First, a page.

Friday, June 24, 2011

Weil on the hammer-and-nail of affliction

"When we hit a nail with a hammer, the whole of the shock received by the large head of the nail passes into the point without any of it being lost, although it is only a point. . . .
"Extreme affliction, which means physical pain, distress of soul and social degradation, all at the same time, constitutes the nail.  The point is applied at the very centre of the soul.  The head of the nail is all the necessity which spreads throughout the totality of space and time.
"Affliction is a marvel of divine technique.  It is a simple and ingenious device which introduces into the soul of a finite creature the immensity of force, blind, brutal and cold.  The infinite distance which separates God from the creature is entirely concentrated into one point to pierce the soul in its centre.
"The man to whom such a thing happens has no part in the operation.  He struggles like a butterfly which is pinned alive into an album.  But through all the horror he can continue to want to love.  There is nothing impossible in that, no obstacle, one might almost say no difficulty.  For the greatest suffering, so long as it does not cause fainting, does not touch the part of the soul which consents to a right direction.
"It is only necessary to know that love is a direction and not a state of the soul.  If one is unaware of this, one falls into despair at the first onslaught of affliction.
"He whose soul remains ever turned in the direction of God while the nail [of affliction] pierces it, finds himself nailed onto the very centre of the universe.  It is the true centre, it is not in the middle, it is beyond space and time, it is God.  In a dimension which does not belong to space, which is not time, which is indeed quite a different dimension, this nail has pierced a hole through all creation, through the thickness of the screen which separates the soul from God.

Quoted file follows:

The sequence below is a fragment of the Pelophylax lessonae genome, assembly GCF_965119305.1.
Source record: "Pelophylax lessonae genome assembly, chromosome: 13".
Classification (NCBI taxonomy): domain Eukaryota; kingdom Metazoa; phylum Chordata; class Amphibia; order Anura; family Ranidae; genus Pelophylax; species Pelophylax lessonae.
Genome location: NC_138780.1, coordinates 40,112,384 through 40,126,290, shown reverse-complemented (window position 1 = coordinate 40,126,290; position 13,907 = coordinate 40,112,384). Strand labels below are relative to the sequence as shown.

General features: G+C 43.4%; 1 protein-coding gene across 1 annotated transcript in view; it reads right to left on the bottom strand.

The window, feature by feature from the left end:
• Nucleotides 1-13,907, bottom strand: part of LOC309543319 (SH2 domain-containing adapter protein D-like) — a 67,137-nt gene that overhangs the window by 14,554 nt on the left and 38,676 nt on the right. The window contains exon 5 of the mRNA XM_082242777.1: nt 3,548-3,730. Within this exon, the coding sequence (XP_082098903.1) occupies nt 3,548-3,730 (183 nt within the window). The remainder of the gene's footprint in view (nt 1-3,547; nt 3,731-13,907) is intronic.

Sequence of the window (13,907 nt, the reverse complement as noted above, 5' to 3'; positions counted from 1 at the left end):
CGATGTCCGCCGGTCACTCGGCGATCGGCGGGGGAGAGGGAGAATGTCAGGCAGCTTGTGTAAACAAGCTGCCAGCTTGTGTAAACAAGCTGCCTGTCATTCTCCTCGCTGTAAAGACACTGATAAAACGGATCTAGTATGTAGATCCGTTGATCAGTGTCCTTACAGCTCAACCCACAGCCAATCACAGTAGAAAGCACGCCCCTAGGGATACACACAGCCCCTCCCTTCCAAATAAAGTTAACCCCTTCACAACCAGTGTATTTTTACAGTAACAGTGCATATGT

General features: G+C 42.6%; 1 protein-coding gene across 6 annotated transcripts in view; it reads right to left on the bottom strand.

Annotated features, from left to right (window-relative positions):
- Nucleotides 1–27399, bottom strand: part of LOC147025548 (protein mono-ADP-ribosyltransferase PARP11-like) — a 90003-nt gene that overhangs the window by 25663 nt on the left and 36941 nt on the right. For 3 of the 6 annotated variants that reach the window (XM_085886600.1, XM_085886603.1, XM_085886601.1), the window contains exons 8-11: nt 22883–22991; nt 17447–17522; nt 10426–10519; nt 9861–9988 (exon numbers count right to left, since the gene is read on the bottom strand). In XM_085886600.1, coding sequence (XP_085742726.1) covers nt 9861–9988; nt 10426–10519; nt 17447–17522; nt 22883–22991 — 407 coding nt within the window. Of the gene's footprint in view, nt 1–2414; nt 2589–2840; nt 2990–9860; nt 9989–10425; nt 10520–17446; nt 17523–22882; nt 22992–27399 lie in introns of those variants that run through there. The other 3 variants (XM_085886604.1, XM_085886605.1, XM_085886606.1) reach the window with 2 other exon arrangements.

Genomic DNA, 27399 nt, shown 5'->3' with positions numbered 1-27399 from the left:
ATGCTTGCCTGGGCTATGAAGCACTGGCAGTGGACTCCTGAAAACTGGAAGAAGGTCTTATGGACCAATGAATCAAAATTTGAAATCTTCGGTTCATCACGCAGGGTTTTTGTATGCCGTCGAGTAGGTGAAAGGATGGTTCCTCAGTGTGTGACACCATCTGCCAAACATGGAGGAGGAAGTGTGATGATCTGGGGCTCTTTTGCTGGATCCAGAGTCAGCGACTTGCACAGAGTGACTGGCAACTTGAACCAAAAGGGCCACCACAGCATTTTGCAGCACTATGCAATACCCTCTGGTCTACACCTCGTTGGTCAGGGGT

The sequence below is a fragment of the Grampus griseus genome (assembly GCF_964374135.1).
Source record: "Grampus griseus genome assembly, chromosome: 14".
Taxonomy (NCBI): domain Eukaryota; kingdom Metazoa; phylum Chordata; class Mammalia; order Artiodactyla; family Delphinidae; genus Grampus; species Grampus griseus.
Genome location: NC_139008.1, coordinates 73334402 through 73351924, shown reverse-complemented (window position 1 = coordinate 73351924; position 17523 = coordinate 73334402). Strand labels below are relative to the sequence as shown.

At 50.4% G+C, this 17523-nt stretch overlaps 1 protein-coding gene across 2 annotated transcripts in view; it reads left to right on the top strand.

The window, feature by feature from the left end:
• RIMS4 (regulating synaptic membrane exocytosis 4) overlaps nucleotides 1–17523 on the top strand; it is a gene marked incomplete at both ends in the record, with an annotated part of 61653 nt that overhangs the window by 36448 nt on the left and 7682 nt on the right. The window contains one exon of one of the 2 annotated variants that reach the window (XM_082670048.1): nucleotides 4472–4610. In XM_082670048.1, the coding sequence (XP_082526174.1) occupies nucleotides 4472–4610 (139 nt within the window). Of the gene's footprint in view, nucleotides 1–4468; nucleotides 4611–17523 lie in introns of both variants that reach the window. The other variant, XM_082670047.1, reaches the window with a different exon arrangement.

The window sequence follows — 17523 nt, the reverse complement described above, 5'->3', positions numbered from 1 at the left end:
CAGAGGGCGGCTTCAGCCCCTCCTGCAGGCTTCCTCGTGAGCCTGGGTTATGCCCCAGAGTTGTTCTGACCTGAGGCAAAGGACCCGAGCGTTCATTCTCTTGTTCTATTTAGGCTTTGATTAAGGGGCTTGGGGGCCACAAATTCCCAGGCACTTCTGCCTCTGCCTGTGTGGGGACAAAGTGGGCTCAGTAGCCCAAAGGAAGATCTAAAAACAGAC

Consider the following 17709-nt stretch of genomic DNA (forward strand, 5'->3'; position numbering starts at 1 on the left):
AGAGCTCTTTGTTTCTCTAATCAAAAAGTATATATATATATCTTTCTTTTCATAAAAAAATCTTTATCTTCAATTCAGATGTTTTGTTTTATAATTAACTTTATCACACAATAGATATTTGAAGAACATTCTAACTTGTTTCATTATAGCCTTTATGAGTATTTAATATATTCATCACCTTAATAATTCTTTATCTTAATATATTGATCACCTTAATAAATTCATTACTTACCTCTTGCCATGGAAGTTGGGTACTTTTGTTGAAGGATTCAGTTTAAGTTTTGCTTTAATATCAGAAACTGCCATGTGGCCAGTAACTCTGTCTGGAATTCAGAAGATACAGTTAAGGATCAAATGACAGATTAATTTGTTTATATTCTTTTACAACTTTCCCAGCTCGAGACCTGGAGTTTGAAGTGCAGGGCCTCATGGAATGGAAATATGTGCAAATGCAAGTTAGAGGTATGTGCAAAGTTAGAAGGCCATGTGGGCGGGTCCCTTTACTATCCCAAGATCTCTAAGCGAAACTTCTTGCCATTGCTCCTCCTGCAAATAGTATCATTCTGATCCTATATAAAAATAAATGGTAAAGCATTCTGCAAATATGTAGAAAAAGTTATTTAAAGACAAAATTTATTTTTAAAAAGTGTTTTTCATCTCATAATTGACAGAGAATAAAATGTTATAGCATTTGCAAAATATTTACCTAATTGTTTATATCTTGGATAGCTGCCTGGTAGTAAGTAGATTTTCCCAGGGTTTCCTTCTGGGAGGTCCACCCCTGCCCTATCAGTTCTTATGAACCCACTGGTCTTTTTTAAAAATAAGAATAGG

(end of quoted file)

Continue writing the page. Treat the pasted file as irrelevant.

"In this marvellous dimension, the soul, without leaving the place and the instant where the body to which it is united is situated, can cross the totality of space and time and come into the very presence of God."

Simone Weil, "The love of God and affliction" (1942), in Waiting on God, trans. Emma Craufurd (London:  Routledge and Kegan Paul Ltd, 1951), 78 (63-78) = "L'amour de Dieu et le malheur," in Attente de Dieu, ed. Joseph-Marie Perrin (Paris:  La Colombe, 1950), and Pensées sans ordre concernant l'amour de Dieu (Paris:  Gallimard, 1962), 104-105 (85-105).  I quote this knowing full well that I am among those who haven't known even pain (douleur) and suffering (souffrance), let alone affliction (malheur):  "those who have never had contact with affliction in its true sense can have no idea of what it is, even though they may have suffered a great deal."  For this reason, "compassion for the afflicted is an impossibility.  When it is really found we have a more astounding miracle than walking on water, healing the sick, or even raising the dead" (65).  Indeed, "Except for those whose whole soul is inhabited by Christ, everybody despises the afflicted to some extent" (67, italics mine).

Thursday, June 23, 2011

Carey on "Alexis de Tocqueville's prescient Democracy in America"

"I dedicate this account of our lives and travels to Olivier-Jean-Baptiste de Clarel de Garmont in pretty much the same spirit that his mother, or more likely the Abbé de La Londe, offered him comfort during the fearful nights of his childhood.  To him I say, in the fullness of my heart, sir, your fears are phantoms.
     "Look, it is daylight.  There are no sansculottes, nor will there ever be again.  There is no tyranny in America, nor ever could be.  Your horrid visions concerning fur traders are groundless.  The great ignoramus will not be elected.  The illiterate will never rule.  Your bleak certainty that there can be no art in a democracy is unsupported by the truth.
     "You are wrong, dear sir, and the proof that you are wrong is here, in my jumbled life, for I was your servant and became your friend.  I was your employee and am now truly your progenitor, by which I mean that you were honestly made in new york by a footman and a rogue.  I mean that all these words, these blemishes and tears, this darkness, this unreliable historyalthough written pretty much as well as could be done in Londonwas cobbled together by me, jumped-up John Larrit, at Harlem Heights, and given to our compositor on May 10, 1837."

     Parrot (Perroquet), in his Dedication to Peter Carey's Parrot and Olivier in America (New York, NY:  Alfred A. Knopf, 2010), 381.  As for any irony, or at least studied ambiguity, "This novel began when I read Alexis de Tocqueville's prescient Democracy in America" (Acknowledgements, [383]).